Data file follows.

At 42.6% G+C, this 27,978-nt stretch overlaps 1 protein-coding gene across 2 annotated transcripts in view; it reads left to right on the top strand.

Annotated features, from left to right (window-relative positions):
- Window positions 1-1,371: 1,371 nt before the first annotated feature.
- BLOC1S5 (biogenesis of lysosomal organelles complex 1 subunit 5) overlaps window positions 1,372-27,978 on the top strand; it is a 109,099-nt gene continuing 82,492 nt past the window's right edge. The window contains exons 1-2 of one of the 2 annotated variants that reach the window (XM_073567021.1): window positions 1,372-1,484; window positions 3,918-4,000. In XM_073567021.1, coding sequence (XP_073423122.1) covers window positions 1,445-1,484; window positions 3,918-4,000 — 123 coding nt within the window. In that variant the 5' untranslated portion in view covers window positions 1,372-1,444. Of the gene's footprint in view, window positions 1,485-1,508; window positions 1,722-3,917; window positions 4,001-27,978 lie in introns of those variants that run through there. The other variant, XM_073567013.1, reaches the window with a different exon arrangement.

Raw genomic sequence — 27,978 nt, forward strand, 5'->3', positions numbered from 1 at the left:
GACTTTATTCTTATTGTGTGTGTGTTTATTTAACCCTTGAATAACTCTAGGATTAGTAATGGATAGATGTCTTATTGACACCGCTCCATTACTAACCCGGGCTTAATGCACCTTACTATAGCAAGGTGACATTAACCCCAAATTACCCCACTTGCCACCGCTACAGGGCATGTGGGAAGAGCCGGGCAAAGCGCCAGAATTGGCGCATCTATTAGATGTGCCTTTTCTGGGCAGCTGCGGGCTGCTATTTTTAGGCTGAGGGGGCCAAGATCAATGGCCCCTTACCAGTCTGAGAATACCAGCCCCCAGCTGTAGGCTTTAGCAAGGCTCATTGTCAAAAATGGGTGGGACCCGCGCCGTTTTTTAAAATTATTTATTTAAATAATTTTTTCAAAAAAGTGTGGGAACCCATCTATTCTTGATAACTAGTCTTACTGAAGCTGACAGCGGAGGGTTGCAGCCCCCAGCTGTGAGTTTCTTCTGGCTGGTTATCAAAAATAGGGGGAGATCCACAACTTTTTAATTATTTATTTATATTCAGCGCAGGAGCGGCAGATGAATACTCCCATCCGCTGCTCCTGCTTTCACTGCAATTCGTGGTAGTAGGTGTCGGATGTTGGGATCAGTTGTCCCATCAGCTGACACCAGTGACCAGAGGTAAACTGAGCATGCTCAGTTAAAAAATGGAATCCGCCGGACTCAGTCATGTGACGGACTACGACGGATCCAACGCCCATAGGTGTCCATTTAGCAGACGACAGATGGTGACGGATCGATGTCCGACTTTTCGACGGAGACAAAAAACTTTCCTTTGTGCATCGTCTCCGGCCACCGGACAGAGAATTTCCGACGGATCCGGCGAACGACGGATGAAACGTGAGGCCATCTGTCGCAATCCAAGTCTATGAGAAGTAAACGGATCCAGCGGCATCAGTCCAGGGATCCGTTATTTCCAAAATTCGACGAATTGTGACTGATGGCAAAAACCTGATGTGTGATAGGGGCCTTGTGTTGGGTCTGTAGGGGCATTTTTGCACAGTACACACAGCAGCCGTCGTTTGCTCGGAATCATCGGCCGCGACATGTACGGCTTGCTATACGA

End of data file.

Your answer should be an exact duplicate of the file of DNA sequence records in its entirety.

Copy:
At 42.6% G+C, this 27,978-nt stretch overlaps 1 protein-coding gene across 2 annotated transcripts in view; it reads left to right on the top strand.

Annotated features, from left to right (window-relative positions):
- Window positions 1-1,371: 1,371 nt before the first annotated feature.
- BLOC1S5 (biogenesis of lysosomal organelles complex 1 subunit 5) overlaps window positions 1,372-27,978 on the top strand; it is a 109,099-nt gene continuing 82,492 nt past the window's right edge. The window contains exons 1-2 of one of the 2 annotated variants that reach the window (XM_073567021.1): window positions 1,372-1,484; window positions 3,918-4,000. In XM_073567021.1, coding sequence (XP_073423122.1) covers window positions 1,445-1,484; window positions 3,918-4,000 — 123 coding nt within the window. In that variant the 5' untranslated portion in view covers window positions 1,372-1,444. Of the gene's footprint in view, window positions 1,485-1,508; window positions 1,722-3,917; window positions 4,001-27,978 lie in introns of those variants that run through there. The other variant, XM_073567013.1, reaches the window with a different exon arrangement.

Raw genomic sequence — 27,978 nt, forward strand, 5'->3', positions numbered from 1 at the left:
GACTTTATTCTTATTGTGTGTGTGTTTATTTAACCCTTGAATAACTCTAGGATTAGTAATGGATAGATGTCTTATTGACACCGCTCCATTACTAACCCGGGCTTAATGCACCTTACTATAGCAAGGTGACATTAACCCCAAATTACCCCACTTGCCACCGCTACAGGGCATGTGGGAAGAGCCGGGCAAAGCGCCAGAATTGGCGCATCTATTAGATGTGCCTTTTCTGGGCAGCTGCGGGCTGCTATTTTTAGGCTGAGGGGGCCAAGATCAATGGCCCCTTACCAGTCTGAGAATACCAGCCCCCAGCTGTAGGCTTTAGCAAGGCTCATTGTCAAAAATGGGTGGGACCCGCGCCGTTTTTTAAAATTATTTATTTAAATAATTTTTTCAAAAAAGTGTGGGAACCCATCTATTCTTGATAACTAGTCTTACTGAAGCTGACAGCGGAGGGTTGCAGCCCCCAGCTGTGAGTTTCTTCTGGCTGGTTATCAAAAATAGGGGGAGATCCACAACTTTTTAATTATTTATTTATATTCAGCGCAGGAGCGGCAGATGAATACTCCCATCCGCTGCTCCTGCTTTCACTGCAATTCGTGGTAGTAGGTGTCGGATGTTGGGATCAGTTGTCCCATCAGCTGACACCAGTGACCAGAGGTAAACTGAGCATGCTCAGTTAAAAAATGGAATCCGCCGGACTCAGTCATGTGACGGACTACGACGGATCCAACGCCCATAGGTGTCCATTTAGCAGACGACAGATGGTGACGGATCGATGTCCGACTTTTCGACGGAGACAAAAAACTTTCCTTTGTGCATCGTCTCCGGCCACCGGACAGAGAATTTCCGACGGATCCGGCGAACGACGGATGAAACGTGAGGCCATCTGTCGCAATCCAAGTCTATGAGAAGTAAACGGATCCAGCGGCATCAGTCCAGGGATCCGTTATTTCCAAAATTCGACGAATTGTGACTGATGGCAAAAACCTGATGTGTGATAGGGGCCTTGTGTTGGGTCTGTAGGGGCATTTTTGCACAGTACACACAGCAGCCGTCGTTTGCTCGGAATCATCGGCCGCGACATGTACGGCTTGCTATACGA